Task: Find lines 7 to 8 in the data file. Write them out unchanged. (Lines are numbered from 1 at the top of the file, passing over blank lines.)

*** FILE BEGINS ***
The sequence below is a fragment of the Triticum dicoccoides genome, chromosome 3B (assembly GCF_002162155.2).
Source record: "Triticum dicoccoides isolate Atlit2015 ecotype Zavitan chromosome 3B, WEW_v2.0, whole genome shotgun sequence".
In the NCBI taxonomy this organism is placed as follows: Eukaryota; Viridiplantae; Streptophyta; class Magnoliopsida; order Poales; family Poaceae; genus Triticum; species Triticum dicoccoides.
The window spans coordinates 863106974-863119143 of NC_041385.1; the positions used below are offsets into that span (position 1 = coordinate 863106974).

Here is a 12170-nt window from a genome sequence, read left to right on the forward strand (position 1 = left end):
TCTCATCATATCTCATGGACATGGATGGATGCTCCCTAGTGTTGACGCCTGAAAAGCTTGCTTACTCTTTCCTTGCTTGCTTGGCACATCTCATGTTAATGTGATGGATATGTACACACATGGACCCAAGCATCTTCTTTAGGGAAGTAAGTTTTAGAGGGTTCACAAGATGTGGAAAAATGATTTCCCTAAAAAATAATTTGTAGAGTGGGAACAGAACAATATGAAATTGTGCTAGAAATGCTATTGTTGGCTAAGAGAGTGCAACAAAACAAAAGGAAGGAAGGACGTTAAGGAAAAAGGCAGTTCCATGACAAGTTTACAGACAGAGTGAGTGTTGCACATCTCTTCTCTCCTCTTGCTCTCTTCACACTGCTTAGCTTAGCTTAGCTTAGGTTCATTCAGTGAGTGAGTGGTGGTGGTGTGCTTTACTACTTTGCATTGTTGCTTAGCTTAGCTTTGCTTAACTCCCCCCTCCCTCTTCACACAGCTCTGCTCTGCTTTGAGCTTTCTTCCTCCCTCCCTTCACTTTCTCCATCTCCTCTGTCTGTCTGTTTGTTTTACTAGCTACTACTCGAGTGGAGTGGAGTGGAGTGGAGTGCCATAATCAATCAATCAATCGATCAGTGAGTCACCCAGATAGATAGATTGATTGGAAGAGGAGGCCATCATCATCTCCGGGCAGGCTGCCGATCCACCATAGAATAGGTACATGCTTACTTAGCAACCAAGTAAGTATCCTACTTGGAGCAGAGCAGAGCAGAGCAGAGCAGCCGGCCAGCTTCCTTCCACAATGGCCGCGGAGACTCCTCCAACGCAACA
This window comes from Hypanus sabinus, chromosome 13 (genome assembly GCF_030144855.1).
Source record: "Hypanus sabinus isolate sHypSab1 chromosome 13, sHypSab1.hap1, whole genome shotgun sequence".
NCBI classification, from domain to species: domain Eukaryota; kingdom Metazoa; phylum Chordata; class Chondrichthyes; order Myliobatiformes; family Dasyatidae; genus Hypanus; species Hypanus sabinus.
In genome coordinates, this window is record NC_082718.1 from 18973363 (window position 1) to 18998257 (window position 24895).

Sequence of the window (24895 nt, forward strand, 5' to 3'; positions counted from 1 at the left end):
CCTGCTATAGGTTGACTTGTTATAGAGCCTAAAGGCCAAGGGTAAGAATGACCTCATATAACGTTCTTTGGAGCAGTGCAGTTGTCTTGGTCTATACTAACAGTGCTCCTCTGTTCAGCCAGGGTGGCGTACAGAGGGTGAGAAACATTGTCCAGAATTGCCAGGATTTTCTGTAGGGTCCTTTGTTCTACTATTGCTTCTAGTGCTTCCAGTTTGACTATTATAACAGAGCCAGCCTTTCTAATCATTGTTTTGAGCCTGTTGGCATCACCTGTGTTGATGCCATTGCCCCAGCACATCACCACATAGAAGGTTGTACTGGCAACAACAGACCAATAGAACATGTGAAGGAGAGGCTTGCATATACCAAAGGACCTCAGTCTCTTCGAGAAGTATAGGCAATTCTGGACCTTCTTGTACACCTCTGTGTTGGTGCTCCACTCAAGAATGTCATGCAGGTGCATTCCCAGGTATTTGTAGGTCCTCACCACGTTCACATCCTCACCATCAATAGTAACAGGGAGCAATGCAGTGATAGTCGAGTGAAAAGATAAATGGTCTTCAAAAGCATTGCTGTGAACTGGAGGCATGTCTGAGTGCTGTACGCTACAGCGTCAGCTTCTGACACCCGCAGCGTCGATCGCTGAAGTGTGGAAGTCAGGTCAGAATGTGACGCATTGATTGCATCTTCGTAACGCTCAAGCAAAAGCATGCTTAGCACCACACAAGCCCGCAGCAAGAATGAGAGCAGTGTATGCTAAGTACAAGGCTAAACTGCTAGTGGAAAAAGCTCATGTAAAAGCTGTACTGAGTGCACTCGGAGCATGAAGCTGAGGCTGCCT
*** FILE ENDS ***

This window comes from Hypanus sabinus, chromosome 13 (genome assembly GCF_030144855.1).
Source record: "Hypanus sabinus isolate sHypSab1 chromosome 13, sHypSab1.hap1, whole genome shotgun sequence".